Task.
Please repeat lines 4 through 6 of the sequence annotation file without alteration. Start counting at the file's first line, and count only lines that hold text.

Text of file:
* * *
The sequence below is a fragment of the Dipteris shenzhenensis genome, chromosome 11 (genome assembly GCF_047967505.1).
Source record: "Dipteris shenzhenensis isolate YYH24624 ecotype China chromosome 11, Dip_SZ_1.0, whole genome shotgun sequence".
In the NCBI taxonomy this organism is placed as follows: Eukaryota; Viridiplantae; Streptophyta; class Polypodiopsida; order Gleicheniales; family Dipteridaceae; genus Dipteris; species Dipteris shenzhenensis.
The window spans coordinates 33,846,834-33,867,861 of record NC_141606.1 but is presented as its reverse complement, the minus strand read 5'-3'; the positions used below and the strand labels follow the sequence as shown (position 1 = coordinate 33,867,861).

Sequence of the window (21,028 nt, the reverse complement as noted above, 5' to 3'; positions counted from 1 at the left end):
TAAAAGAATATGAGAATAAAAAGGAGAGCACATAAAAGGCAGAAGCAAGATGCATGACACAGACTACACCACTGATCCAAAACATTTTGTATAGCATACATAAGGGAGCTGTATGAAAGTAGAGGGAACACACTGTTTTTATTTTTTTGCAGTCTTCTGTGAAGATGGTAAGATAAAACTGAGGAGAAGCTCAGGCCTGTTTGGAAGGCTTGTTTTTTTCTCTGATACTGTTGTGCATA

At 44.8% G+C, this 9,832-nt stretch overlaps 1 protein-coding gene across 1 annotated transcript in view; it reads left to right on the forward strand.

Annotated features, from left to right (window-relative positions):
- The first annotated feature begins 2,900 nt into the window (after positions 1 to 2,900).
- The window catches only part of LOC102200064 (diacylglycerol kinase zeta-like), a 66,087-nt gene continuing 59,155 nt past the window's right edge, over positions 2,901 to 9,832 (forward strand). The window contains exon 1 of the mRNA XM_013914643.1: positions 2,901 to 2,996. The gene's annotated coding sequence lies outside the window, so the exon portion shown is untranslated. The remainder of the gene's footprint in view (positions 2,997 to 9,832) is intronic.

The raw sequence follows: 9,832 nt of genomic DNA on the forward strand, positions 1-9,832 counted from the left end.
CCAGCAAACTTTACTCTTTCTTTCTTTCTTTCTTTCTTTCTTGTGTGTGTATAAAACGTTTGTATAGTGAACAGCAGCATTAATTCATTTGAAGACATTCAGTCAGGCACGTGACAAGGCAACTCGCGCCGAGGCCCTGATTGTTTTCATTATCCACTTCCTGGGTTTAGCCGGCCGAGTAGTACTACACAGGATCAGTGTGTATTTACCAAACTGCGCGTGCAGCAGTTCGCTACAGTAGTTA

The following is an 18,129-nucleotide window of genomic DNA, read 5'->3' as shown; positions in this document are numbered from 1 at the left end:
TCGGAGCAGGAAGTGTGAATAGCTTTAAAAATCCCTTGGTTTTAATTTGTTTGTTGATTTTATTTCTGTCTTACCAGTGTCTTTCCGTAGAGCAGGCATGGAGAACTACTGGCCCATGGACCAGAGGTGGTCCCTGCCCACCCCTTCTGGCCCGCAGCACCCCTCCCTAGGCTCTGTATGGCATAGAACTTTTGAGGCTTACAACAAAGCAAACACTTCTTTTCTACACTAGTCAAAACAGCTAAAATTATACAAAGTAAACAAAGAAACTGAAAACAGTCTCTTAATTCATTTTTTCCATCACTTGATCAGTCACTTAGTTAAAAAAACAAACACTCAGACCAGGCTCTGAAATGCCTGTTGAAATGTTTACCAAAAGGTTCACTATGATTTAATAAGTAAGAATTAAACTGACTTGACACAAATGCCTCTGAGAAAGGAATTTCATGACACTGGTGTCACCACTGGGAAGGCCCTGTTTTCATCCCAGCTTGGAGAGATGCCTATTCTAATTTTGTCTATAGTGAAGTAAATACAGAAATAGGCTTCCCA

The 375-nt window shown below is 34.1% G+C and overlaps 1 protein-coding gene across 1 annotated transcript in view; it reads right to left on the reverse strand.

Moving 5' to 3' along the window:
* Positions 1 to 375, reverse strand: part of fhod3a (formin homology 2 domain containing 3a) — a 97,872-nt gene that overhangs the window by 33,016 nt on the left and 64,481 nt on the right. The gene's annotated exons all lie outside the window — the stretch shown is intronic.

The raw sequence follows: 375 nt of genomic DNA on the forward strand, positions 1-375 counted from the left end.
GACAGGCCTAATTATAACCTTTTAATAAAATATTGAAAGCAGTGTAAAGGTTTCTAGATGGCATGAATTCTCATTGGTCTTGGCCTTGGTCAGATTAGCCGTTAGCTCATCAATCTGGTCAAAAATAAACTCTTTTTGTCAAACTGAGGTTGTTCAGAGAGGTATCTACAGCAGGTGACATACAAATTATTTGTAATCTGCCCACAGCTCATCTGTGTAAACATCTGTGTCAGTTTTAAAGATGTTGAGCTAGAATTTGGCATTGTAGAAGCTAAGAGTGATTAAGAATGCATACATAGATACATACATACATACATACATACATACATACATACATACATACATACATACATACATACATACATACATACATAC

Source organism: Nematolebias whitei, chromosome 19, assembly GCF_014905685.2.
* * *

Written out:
The window spans coordinates 33,846,834-33,867,861 of record NC_141606.1 but is presented as its reverse complement, the minus strand read 5'-3'; the positions used below and the strand labels follow the sequence as shown (position 1 = coordinate 33,867,861).

Sequence of the window (21,028 nt, the reverse complement as noted above, 5' to 3'; positions counted from 1 at the left end):
TAAAAGAATATGAGAATAAAAAGGAGAGCACATAAAAGGCAGAAGCAAGATGCATGACACAGACTACACCACTGATCCAAAACATTTTGTATAGCATACATAAGGGAGCTGTATGAAAGTAGAGGGAACACACTGTTTTTATTTTTTTGCAGTCTTCTGTGAAGATGGTAAGATAAAACTGAGGAGAAGCTCAGGCCTGTTTGGAAGGCTTGTTTTTTTCTCTGATACTGTTGTGCATA